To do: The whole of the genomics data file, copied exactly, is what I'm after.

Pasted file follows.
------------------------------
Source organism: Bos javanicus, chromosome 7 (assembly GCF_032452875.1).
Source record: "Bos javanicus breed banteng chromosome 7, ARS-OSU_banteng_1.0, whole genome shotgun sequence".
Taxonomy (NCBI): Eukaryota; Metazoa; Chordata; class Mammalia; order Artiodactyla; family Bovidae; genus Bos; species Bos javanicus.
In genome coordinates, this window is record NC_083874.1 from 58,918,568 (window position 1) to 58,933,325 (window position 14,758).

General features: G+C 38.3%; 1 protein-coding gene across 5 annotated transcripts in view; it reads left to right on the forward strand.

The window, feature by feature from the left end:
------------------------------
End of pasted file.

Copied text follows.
Source organism: Bos javanicus, chromosome 7 (assembly GCF_032452875.1).
Source record: "Bos javanicus breed banteng chromosome 7, ARS-OSU_banteng_1.0, whole genome shotgun sequence".
Taxonomy (NCBI): Eukaryota; Metazoa; Chordata; class Mammalia; order Artiodactyla; family Bovidae; genus Bos; species Bos javanicus.
In genome coordinates, this window is record NC_083874.1 from 58,918,568 (window position 1) to 58,933,325 (window position 14,758).

General features: G+C 38.3%; 1 protein-coding gene across 5 annotated transcripts in view; it reads left to right on the forward strand.

The window, feature by feature from the left end: